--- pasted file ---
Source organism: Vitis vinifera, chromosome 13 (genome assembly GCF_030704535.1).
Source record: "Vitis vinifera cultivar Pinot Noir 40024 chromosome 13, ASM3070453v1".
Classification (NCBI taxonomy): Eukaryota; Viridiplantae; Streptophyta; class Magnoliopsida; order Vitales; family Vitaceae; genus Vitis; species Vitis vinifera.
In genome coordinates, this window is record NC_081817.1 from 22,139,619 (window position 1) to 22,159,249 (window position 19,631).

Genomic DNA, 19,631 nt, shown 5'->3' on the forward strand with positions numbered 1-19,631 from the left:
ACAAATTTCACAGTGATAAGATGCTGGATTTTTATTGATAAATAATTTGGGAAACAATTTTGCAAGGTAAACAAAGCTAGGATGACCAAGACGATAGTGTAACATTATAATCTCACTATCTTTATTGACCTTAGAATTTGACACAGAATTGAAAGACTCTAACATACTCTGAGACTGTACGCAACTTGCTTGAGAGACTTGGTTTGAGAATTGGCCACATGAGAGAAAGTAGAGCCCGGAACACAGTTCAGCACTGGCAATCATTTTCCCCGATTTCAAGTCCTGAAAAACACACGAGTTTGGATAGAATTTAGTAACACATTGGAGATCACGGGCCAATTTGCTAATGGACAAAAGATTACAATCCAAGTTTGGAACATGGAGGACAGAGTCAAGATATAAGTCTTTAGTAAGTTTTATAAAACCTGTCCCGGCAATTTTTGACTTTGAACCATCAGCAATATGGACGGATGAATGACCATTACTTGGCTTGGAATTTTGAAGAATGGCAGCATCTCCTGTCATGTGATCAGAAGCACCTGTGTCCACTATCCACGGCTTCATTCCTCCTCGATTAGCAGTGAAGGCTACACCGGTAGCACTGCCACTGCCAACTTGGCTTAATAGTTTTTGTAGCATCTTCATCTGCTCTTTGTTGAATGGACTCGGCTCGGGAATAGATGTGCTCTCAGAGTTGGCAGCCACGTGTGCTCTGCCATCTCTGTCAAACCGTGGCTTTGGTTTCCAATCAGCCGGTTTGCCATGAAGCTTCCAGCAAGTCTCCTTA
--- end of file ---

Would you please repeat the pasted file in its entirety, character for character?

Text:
Source organism: Vitis vinifera, chromosome 13 (genome assembly GCF_030704535.1).
Source record: "Vitis vinifera cultivar Pinot Noir 40024 chromosome 13, ASM3070453v1".
Classification (NCBI taxonomy): Eukaryota; Viridiplantae; Streptophyta; class Magnoliopsida; order Vitales; family Vitaceae; genus Vitis; species Vitis vinifera.
In genome coordinates, this window is record NC_081817.1 from 22,139,619 (window position 1) to 22,159,249 (window position 19,631).

Genomic DNA, 19,631 nt, shown 5'->3' on the forward strand with positions numbered 1-19,631 from the left:
ACAAATTTCACAGTGATAAGATGCTGGATTTTTATTGATAAATAATTTGGGAAACAATTTTGCAAGGTAAACAAAGCTAGGATGACCAAGACGATAGTGTAACATTATAATCTCACTATCTTTATTGACCTTAGAATTTGACACAGAATTGAAAGACTCTAACATACTCTGAGACTGTACGCAACTTGCTTGAGAGACTTGGTTTGAGAATTGGCCACATGAGAGAAAGTAGAGCCCGGAACACAGTTCAGCACTGGCAATCATTTTCCCCGATTTCAAGTCCTGAAAAACACACGAGTTTGGATAGAATTTAGTAACACATTGGAGATCACGGGCCAATTTGCTAATGGACAAAAGATTACAATCCAAGTTTGGAACATGGAGGACAGAGTCAAGATATAAGTCTTTAGTAAGTTTTATAAAACCTGTCCCGGCAATTTTTGACTTTGAACCATCAGCAATATGGACGGATGAATGACCATTACTTGGCTTGGAATTTTGAAGAATGGCAGCATCTCCTGTCATGTGATCAGAAGCACCTGTGTCCACTATCCACGGCTTCATTCCTCCTCGATTAGCAGTGAAGGCTACACCGGTAGCACTGCCACTGCCAACTTGGCTTAATAGTTTTTGTAGCATCTTCATCTGCTCTTTGTTGAATGGACTCGGCTCGGGAATAGATGTGCTCTCAGAGTTGGCAGCCACGTGTGCTCTGCCATCTCTGTCAAACCGTGGCTTTGGTTTCCAATCAGCCGGTTTGCCATGAAGCTTCCAGCAAGTCTCCTTA